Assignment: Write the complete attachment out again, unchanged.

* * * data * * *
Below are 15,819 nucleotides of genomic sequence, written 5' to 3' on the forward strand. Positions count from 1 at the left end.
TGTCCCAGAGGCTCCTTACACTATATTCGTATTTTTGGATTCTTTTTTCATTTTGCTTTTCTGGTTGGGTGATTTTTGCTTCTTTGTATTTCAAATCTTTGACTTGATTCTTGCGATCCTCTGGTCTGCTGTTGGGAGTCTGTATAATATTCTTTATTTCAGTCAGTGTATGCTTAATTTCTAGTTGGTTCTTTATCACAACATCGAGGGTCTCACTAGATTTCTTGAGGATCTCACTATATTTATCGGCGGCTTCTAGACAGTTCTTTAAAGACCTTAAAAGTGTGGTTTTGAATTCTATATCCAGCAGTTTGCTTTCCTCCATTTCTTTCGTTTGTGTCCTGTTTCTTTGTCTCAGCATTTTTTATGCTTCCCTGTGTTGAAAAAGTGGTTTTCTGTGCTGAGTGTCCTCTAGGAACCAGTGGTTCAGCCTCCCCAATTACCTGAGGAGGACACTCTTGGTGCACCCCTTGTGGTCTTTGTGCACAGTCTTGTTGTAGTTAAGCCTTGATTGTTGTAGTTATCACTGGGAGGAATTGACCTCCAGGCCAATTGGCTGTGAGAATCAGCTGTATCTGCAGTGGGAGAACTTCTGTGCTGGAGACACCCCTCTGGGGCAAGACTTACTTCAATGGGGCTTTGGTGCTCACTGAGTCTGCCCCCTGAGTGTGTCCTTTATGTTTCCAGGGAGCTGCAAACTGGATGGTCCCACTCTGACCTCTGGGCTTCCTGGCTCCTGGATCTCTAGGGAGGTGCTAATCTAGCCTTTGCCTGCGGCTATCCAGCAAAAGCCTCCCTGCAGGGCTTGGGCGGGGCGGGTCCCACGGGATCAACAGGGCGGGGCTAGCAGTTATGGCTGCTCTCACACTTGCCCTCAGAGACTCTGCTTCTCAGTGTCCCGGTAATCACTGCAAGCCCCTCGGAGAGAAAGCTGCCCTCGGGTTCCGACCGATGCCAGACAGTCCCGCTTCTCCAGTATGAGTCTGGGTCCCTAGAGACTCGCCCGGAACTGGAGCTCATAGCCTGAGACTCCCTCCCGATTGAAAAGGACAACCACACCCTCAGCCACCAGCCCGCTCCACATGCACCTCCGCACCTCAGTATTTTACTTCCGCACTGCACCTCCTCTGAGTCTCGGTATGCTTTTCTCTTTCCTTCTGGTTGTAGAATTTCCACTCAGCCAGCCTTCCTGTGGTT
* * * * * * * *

Below are 15,819 nucleotides of genomic sequence, written 5' to 3' on the forward strand. Positions count from 1 at the left end.
TGTCCCAGAGGCTCCTTACACTATATTCGTATTTTTGGATTCTTTTTTCATTTTGCTTTTCTGGTTGGGTGATTTTTGCTTCTTTGTATTTCAAATCTTTGACTTGATTCTTGCGATCCTCTGGTCTGCTGTTGGGAGTCTGTATAATATTCTTTATTTCAGTCAGTGTATGCTTAATTTCTAGTTGGTTCTTTATCACAACATCGAGGGTCTCACTAGATTTCTTGAGGATCTCACTATATTTATCGGCGGCTTCTAGACAGTTCTTTAAAGACCTTAAAAGTGTGGTTTTGAATTCTATATCCAGCAGTTTGCTTTCCTCCATTTCTTTCGTTTGTGTCCTGTTTCTTTGTCTCAGCATTTTTTATGCTTCCCTGTGTTGAAAAAGTGGTTTTCTGTGCTGAGTGTCCTCTAGGAACCAGTGGTTCAGCCTCCCCAATTACCTGAGGAGGACACTCTTGGTGCACCCCTTGTGGTCTTTGTGCACAGTCTTGTTGTAGTTAAGCCTTGATTGTTGTAGTTATCACTGGGAGGAATTGACCTCCAGGCCAATTGGCTGTGAGAATCAGCTGTATCTGCAGTGGGAGAACTTCTGTGCTGGAGACACCCCTCTGGGGCAAGACTTACTTCAATGGGGCTTTGGTGCTCACTGAGTCTGCCCCCTGAGTGTGTCCTTTATGTTTCCAGGGAGCTGCAAACTGGATGGTCCCACTCTGACCTCTGGGCTTCCTGGCTCCTGGATCTCTAGGGAGGTGCTAATCTAGCCTTTGCCTGCGGCTATCCAGCAAAAGCCTCCCTGCAGGGCTTGGGCGGGGCGGGTCCCACGGGATCAACAGGGCGGGGCTAGCAGTTATGGCTGCTCTCACACTTGCCCTCAGAGACTCTGCTTCTCAGTGTCCCGGTAATCACTGCAAGCCCCTCGGAGAGAAAGCTGCCCTCGGGTTCCGACCGATGCCAGACAGTCCCGCTTCTCCAGTATGAGTCTGGGTCCCTAGAGACTCGCCCGGAACTGGAGCTCATAGCCTGAGACTCCCTCCCGATTGAAAAGGACAACCACACCCTCAGCCACCAGCCCGCTCCACATGCACCTCCGCACCTCAGTATTTTACTTCCGCACTGCACCTCCTCTGAGTCTCGGTATGCTTTTCTCTTTCCTTCTGGTTGTAGAATTTCCACTCAGCCAGCCTTCCTGTGGTT